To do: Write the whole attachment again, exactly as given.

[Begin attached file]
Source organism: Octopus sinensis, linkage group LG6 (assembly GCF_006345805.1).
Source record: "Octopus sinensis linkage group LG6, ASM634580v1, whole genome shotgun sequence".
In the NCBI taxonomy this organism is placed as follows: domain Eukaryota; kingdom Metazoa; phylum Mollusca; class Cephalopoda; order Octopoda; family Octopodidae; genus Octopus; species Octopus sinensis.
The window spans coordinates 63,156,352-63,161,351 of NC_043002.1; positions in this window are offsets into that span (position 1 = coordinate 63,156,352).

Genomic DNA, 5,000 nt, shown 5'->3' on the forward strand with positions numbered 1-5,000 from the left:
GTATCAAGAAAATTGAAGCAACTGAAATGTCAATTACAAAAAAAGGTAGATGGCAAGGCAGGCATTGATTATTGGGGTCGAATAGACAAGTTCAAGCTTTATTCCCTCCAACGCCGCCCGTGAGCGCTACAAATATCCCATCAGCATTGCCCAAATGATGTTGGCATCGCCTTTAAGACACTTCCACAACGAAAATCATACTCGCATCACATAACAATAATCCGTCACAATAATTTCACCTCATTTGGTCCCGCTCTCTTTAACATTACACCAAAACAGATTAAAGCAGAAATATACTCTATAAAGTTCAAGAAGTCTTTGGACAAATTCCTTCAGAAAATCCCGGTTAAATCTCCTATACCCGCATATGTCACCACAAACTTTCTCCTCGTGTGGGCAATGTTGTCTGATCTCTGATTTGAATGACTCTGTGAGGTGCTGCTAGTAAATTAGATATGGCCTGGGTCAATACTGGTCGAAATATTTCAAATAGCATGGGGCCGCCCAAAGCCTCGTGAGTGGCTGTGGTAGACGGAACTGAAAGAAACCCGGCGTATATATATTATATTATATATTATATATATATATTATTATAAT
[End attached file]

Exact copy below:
Source organism: Octopus sinensis, linkage group LG6 (assembly GCF_006345805.1).
Source record: "Octopus sinensis linkage group LG6, ASM634580v1, whole genome shotgun sequence".
In the NCBI taxonomy this organism is placed as follows: domain Eukaryota; kingdom Metazoa; phylum Mollusca; class Cephalopoda; order Octopoda; family Octopodidae; genus Octopus; species Octopus sinensis.
The window spans coordinates 63,156,352-63,161,351 of NC_043002.1; positions in this window are offsets into that span (position 1 = coordinate 63,156,352).

Genomic DNA, 5,000 nt, shown 5'->3' on the forward strand with positions numbered 1-5,000 from the left:
GTATCAAGAAAATTGAAGCAACTGAAATGTCAATTACAAAAAAAGGTAGATGGCAAGGCAGGCATTGATTATTGGGGTCGAATAGACAAGTTCAAGCTTTATTCCCTCCAACGCCGCCCGTGAGCGCTACAAATATCCCATCAGCATTGCCCAAATGATGTTGGCATCGCCTTTAAGACACTTCCACAACGAAAATCATACTCGCATCACATAACAATAATCCGTCACAATAATTTCACCTCATTTGGTCCCGCTCTCTTTAACATTACACCAAAACAGATTAAAGCAGAAATATACTCTATAAAGTTCAAGAAGTCTTTGGACAAATTCCTTCAGAAAATCCCGGTTAAATCTCCTATACCCGCATATGTCACCACAAACTTTCTCCTCGTGTGGGCAATGTTGTCTGATCTCTGATTTGAATGACTCTGTGAGGTGCTGCTAGTAAATTAGATATGGCCTGGGTCAATACTGGTCGAAATATTTCAAATAGCATGGGGCCGCCCAAAGCCTCGTGAGTGGCTGTGGTAGACGGAACTGAAAGAAACCCGGCGTATATATATTATATTATATATTATATATATATATTATTATAAT